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Targeted therapy for cancer stem cells: the patched pathway and ABC transporters

Abstract

Data from certain leukemias as well as brain and breast cancer indicate that there is a small population of tumor cells with ‘stem cell’ characteristics and the capacity for self-renewal. The self-renewing cells have many of the properties of normal stem cells and have been termed ‘cancer stem cells’. These cancer stem cells make up as few as 1% of the cells in a tumor, making them difficult to detect and study. Like normal stem cells, cancer stem cells have a number of properties permitting them to survive traditional cancer chemotherapy and radiation therapy. These cells express high levels of ATP-binding cassette (ABC) drug transporters, providing for a level of resistance; are relatively quiescent; have higher levels of DNA repair and a lowered ability to enter apoptosis. Combined cancer therapy approaches targeting the cancer stem cells and the non-stem cells may be developed with increased efficacy. Efforts to target the Hedgehog/Patched pathway, critical to embryonic growth and differentiation, and the ABCG2 drug efflux transporter will be presented.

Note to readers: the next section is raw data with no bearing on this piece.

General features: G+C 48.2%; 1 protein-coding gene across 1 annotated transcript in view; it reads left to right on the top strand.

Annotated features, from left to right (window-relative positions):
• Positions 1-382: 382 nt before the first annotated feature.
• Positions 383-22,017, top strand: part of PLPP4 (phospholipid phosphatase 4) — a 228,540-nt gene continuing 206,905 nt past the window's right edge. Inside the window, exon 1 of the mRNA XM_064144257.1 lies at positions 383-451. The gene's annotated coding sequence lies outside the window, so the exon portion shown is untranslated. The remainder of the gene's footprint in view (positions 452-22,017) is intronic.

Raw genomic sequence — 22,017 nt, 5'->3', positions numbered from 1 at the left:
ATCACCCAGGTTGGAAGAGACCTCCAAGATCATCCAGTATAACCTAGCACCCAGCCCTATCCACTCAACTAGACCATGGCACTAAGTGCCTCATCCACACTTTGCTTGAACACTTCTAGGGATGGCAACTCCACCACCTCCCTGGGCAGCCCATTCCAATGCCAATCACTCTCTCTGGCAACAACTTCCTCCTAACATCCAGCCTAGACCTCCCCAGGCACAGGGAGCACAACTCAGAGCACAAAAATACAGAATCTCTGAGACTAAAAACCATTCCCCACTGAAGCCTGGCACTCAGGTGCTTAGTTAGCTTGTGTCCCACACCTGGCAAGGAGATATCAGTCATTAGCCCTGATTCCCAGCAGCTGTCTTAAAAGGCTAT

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Acknowledgements

Dedicated to George Vande Woude for teaching me (MD) to think big and take chances. This study was supported with Federal funds from the Intramural Research Program of the NIH, National Cancer Institute, Center for Cancer Research.

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Correspondence to M Dean.

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Lou, H., Dean, M. Targeted therapy for cancer stem cells: the patched pathway and ABC transporters. Oncogene 26, 1357–1360 (2007). https://doi.org/10.1038/sj.onc.1210200

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  • DOI: https://doi.org/10.1038/sj.onc.1210200

Keywords

  • cancer stem cell
  • hedgehog/patched pathway
  • smoothened
  • ABC transporters
  • ABCG2
  • cyclopamine

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